Thanks to all our Cooperators for all the Conservation Best Management Practices Installed this Year
|Roy Barger Jr.||Brush Management|
|Bob Bolce||Brush Management|
|Cornwell Family Partnership||Cover Crops|
|Robert Fee||Cover Crops|
|Scott Forman||Cover Crops|
|James Fulton||Cover Crops|
|Louise Gartner||Cover Crop, Nutrient Mgt., Roof Runoff Structure (2), Subsurface Drain (2)|
|Charles Grant||Nutrient Management|
|Jason Grant||Nutrient Management (2)|
|James Grosnickle||Cover Crops|
|Harold Herron||Cover Crops|
|Ted Hollaender||Nutrient Mgt. (5), Cover Crops (2), Residue and Tillage Management|
|John Hutchinson||Nutrient Management, Cover Crops|
|Tim Jarman||Nutrient Management Plan|
|Lori Lenhart||Cover Crops|
|Michelle McClain||Brush Management|
|James Metzger||Brush Management (2)|
|Jeremy Mount||Brush Management|
|Andrew Mueller||Tree/Shrub Site Prep, Wildlife Structures|
|Jeremy Myers||Nutrient Mgt., Residue and Tillage Mgt.|
|Anthony Panetta||Cover Crops|
|Richard Rosselot||Cover Crops (2), Nutrient Management (2)|
|Paul Schmidt||Cover Crops|
|Wesley Scott||Cover Crops|
|Donald Smith||Brush Management (2)|
|James Stahl||Nutrient Management (2), Cover Crops|
|John Stahl||Nutrient Management (2)|
|Galye Taylor||Cover Crops|
|Jason Tolliver||Cover Crops, Brush Management|
|Varick Family Trust||Brush Management (3)|
|Laura Weber||Herbaceous Weed Control, Brush Management|
|David Werring||Nutrient Management (3), Cover Crops (4)|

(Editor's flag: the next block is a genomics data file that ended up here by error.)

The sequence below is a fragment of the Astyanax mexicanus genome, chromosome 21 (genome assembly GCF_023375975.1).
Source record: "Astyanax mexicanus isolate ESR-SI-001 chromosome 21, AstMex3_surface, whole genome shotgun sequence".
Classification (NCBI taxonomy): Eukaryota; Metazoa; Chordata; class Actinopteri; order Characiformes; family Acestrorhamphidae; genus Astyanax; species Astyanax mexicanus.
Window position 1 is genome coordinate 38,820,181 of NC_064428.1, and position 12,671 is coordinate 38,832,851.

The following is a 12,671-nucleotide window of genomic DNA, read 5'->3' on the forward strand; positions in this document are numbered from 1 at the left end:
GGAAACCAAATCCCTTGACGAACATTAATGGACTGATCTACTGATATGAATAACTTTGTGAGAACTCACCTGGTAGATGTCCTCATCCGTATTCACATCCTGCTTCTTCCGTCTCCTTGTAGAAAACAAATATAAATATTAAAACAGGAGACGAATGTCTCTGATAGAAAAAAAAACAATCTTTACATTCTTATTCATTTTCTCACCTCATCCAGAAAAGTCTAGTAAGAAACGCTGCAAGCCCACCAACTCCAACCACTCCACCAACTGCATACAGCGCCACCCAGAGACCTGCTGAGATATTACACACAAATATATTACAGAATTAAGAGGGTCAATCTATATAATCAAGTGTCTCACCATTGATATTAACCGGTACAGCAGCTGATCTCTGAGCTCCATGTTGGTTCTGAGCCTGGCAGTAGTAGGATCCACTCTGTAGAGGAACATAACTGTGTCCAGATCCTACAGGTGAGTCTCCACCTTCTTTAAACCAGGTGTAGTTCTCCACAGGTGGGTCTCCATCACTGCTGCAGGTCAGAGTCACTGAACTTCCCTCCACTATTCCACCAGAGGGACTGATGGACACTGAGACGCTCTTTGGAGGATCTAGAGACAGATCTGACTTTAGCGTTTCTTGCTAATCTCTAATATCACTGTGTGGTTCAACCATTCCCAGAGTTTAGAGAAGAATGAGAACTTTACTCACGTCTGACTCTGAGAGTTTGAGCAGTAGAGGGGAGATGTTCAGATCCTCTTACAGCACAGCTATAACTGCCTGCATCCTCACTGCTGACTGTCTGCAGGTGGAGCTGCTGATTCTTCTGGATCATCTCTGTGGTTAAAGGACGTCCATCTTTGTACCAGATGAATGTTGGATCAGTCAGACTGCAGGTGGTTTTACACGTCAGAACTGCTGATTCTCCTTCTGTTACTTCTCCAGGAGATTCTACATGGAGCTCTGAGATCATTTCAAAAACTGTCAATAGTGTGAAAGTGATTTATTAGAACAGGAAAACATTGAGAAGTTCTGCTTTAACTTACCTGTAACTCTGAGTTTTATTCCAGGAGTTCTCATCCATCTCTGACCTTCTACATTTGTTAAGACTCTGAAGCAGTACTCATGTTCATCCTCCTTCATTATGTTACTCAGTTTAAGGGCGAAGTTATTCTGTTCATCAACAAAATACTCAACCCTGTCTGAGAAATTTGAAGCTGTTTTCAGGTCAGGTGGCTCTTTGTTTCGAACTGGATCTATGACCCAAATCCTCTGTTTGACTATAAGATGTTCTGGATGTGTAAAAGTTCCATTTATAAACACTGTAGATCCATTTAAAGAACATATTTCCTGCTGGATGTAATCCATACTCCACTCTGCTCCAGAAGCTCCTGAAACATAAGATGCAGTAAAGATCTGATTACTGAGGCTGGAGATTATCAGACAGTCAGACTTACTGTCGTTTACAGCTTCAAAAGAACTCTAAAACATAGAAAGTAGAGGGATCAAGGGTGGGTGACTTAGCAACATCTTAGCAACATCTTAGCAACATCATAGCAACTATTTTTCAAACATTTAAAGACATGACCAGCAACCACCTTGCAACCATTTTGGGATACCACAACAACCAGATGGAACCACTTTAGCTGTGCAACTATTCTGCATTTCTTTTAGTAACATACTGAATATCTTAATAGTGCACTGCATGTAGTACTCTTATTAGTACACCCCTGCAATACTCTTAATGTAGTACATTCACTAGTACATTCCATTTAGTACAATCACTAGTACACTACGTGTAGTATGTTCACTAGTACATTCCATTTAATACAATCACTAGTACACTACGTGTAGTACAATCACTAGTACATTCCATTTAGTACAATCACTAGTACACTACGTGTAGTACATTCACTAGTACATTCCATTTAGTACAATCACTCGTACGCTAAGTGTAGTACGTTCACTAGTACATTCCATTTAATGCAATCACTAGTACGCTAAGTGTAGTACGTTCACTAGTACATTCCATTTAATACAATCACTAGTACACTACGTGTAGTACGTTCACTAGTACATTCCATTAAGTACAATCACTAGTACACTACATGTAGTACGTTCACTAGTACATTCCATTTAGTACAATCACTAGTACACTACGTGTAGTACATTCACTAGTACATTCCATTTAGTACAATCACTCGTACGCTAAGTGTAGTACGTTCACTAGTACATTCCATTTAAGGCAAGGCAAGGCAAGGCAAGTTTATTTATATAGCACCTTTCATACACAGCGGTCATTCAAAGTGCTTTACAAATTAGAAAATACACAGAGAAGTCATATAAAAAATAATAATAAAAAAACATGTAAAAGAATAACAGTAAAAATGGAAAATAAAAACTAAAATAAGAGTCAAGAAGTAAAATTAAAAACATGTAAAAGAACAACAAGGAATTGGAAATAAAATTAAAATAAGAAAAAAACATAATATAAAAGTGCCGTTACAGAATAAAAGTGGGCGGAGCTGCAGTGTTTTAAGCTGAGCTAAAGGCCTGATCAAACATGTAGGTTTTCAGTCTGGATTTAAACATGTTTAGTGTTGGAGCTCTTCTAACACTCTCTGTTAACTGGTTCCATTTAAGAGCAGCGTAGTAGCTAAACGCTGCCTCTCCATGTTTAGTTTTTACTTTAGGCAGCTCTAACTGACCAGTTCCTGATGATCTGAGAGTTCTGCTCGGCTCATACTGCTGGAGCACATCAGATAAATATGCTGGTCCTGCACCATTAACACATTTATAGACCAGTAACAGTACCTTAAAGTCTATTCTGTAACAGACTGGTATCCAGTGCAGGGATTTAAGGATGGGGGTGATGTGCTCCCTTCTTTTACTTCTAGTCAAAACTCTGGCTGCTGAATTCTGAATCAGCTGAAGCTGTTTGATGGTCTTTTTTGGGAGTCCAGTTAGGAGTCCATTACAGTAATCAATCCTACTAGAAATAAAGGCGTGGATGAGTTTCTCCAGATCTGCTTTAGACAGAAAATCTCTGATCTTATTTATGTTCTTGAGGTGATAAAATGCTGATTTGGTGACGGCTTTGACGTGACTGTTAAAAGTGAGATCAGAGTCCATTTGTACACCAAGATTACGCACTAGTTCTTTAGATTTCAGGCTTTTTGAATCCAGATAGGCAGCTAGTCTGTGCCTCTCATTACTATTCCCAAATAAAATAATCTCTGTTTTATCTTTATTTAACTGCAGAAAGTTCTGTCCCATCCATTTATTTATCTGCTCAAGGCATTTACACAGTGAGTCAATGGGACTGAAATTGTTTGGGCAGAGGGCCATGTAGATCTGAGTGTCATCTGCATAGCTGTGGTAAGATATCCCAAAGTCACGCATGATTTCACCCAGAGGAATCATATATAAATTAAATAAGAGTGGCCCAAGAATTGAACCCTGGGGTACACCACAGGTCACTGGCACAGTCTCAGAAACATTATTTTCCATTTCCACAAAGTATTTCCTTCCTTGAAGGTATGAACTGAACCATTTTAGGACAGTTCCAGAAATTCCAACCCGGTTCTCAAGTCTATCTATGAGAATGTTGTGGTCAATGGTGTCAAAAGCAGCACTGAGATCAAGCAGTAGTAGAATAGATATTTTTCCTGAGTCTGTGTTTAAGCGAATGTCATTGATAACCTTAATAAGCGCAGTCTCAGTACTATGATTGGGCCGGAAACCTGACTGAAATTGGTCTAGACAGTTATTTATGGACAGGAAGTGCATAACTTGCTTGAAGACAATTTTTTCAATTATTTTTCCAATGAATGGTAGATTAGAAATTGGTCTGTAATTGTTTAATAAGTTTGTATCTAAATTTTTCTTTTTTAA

|Tim Werring||Nutrient Management|
|Tony Werring||Nutrient Management|
|Wiederhold Farms||Nutrient Management (2), Cover Crops (2)|
|Wolfer Farms||Cover Crops (2)|
|Timothy Zurmehly||Cover Crops (2)|
*(2)- Number of practices completed
Nutrient management is not always a conservation practice that one can visually see in the field, but more of a management change. The goal of this practice is to reduce the amount of nutrient loss into our waterways with science based fertilizer/manure application rates based on crop needs and soils. This practice follows the 4-R’s of nutrient management; the right source, right rate, right time, and right place.
Producers follow guidelines to safely apply their nutrients in a sustainable manner. This may include updated soil testing, variable rate applications, no surface applications on frozen or snow covered grounds, limited fall nitrogen applications and nutrient applications that follow the Tri-State Fertility Guide recommendations to name a few.
The end results is economical crop yields, decreased amount of nutrient loss, and enhanced water quality. This practice provides a written plan for producers to follow for their farms’ specific needs. The end result is greening up our fields and not our lakes and rivers.
Clermont SWCD, along with the Clermont Office of Environmental Quality and the US EPA Office of Research and Development were awarded the top government storm water project of the year at the 2019 Ohio Storm Water Conference in Sharonville, OH. Our project was funded by a USDA Conservation Innovation Grant and was installed in 2015. This project was funded to research innovative solutions by developing new strategies to support conservation efforts. The project involved the installation of an urban storm water detention basin into an agricultural setting. This project is currently being researched to determine effectiveness of agricultural nutrient removal.